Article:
More human cases followed. According to a 1973 study in Bacteriology Review, four children under 10 tested positive for monkeypox in Liberia in 1970. A sixth case was identified in Sierra Leone that same year – this time in a 24-year-old man who had recently handled monkey guts. As the study observed, none of the infected people died of the disease, and no one exposed to the sick individuals contracted it. The study also noted that none of the infected individuals had been vaccinated for smallpox, and it explained the link between the affected humans and monkeys, which lived near the villages and were frequently eaten.

Overall, per the 2018 study, the WHO reported 59 cases of human monkeypox from 1970 to 1980. According to a 1980 study in the Bulletin of the World Health Organization, most cases occurred in children living in the Democratic Republic of the Congo. Several monkeys living in Liberia and Sierra Leone – where some human cases were observed – tested positive for monkeypox virus antibodies, meaning they had contracted (and carried) the disease at some point.

Smallpox was eradicated in 1980 – enter its cousin, monkeypox

A smallpox vaccine scar on a man's arm

Smallpox – the human-adapted cousin of monkeypox – plagued humanity for centuries (per Britannica). With its higher death and transmission rates, the Variola virus was way worse than the monkeypox virus is proving to be so far. Luckily, according to a 2020 study published in Vaccine, the WHO declared the disease eradicated in 1980, following an aggressive worldwide vaccination effort.

With smallpox gone, there was little need to continue inflicting its notoriously painful vaccine – which, per WedMD, involved repeatedly pricking the skin with a two-pronged needle that left a large scar – on humankind. Routine smallpox vaccines became a thing of the past, a cause of much rejoicing for humanity. But, as it turns out, the smallpox vaccine also provided protection from other orthopoxviruses, including the one that causes monkeypox.

As the 2020 study notes, around 70% of the current global population has not been vaccinated for smallpox. As a result, herd immunity to the eradicated virus – and therefore also its cousin – is disappearing. Simply put, the monkeypox virus stepped in to fill the role left vacant by the smallpox virus 40 years ago, and our immune systems are not prepared to fight it.

African outbreaks in the 1980s were linked to contact with animals

Gambian giant pouched rat

Once the monkeypox virus started taking hold in human hosts, it did not let up. According to a 2002 study in the Journal of Clinical Microbiology, there were 338 cases of human monkeypox in the Democratic Republic of the Congo from 1981 to 1986, with 33 of these ending in death. While the disease spread from person to person in some cases – notably when the individuals involved were not vaccinated for smallpox – an overwhelming 72% of cases could be traced back to direct contact with an animal.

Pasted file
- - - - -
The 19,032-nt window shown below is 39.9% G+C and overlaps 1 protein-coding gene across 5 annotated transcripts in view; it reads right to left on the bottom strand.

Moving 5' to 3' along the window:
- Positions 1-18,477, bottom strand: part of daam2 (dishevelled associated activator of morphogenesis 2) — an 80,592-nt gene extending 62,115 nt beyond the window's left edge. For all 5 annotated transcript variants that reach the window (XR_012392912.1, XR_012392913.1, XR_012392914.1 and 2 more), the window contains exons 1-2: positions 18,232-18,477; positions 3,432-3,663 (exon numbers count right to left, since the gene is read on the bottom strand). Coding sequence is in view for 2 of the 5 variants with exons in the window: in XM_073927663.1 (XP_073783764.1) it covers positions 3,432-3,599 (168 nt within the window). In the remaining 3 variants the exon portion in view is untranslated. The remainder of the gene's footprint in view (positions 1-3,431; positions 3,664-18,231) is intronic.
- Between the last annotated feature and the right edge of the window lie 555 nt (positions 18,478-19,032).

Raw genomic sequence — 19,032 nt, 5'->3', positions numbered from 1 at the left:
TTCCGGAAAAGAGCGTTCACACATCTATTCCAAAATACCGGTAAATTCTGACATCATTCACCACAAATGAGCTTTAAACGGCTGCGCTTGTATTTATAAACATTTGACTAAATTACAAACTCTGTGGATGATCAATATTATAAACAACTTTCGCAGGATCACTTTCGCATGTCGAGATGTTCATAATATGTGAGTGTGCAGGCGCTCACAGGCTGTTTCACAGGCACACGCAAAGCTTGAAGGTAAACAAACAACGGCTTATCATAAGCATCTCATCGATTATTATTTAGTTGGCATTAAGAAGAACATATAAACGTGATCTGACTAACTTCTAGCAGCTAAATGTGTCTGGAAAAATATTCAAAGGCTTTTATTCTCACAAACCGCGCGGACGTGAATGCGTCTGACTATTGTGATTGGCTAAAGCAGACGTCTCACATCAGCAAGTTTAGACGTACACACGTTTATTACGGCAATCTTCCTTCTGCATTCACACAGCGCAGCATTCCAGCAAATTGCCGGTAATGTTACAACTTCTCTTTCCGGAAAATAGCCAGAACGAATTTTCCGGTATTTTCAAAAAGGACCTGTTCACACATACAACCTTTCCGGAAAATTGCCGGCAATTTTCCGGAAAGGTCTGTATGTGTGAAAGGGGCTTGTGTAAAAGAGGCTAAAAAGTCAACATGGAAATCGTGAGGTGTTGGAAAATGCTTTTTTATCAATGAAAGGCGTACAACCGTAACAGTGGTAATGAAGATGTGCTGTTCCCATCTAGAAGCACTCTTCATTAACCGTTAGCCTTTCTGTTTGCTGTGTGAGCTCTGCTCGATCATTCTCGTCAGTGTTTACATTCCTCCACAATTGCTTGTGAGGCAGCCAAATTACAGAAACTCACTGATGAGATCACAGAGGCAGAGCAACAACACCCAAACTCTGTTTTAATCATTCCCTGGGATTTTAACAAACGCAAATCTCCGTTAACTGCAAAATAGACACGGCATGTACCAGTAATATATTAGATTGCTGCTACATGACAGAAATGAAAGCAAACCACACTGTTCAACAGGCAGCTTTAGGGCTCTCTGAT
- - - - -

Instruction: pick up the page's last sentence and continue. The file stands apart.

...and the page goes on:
Researchers had long suspected – based on the virus’ discovery in macaques, the outbreak in the Rotterdam Zoo’s primates, and the prevalence of wild monkeys near affected African villages – that monkeys played a role in the virus’s transmission. Indeed, the 2002 study confirmed that handling dead monkeys and eating monkey meat was responsible for many monkeypox cases in Africa. But, as it turned out, monkeys weren’t the only animals involved in the virus’s transmission.

According to a 1987 study in Tropical and Biogeographical Medicine, scientists focused on African rodents, squirrels, and colony-roosting bats – not monkeys – as the most likely reservoirs – that is, animals responsible for keeping the virus in circulation (per the CDC). Studies in the 1980s identified squirrels as the most probable vectors, as they frequently lived near humans, and Medscape later named ground squirrels and other rodents as the virus’s main hosts. Monkeys, it seemed, were only incidental hosts of the virus – just like humans.

Person-to-person spread increased in the 1990s

Close-up of arms with pox lesions

An outbreak in what is now central Africa’s Democratic Republic of the Congo in the late 1990s showed a dangerous new side of the monkeypox virus. According to a 2020 study published in Vaccine, an outbreak that started in Katako-Kombe in February 1996 proceeded to infect 89 people over the course of a year in what, at the time, was the most major outbreak of the disease to date.

Unlike previous monkeypox outbreaks, the majority of cases – a whopping 73% per the 2020 study – were contracted by exposure to an infected person. Contact with wild animals only made up 27% of all cases. Simply put, the virus had grown more contagious to humans – a single sick person could now infect up to seven other individuals. Luckily, the symptoms of the disease were overall milder than in previous cases but, per a 2018 study published in Frontiers of Public Health, six people still died in the outbreak.

Prairie dogs caused an outbreak in the United States in 2003

Prairie dog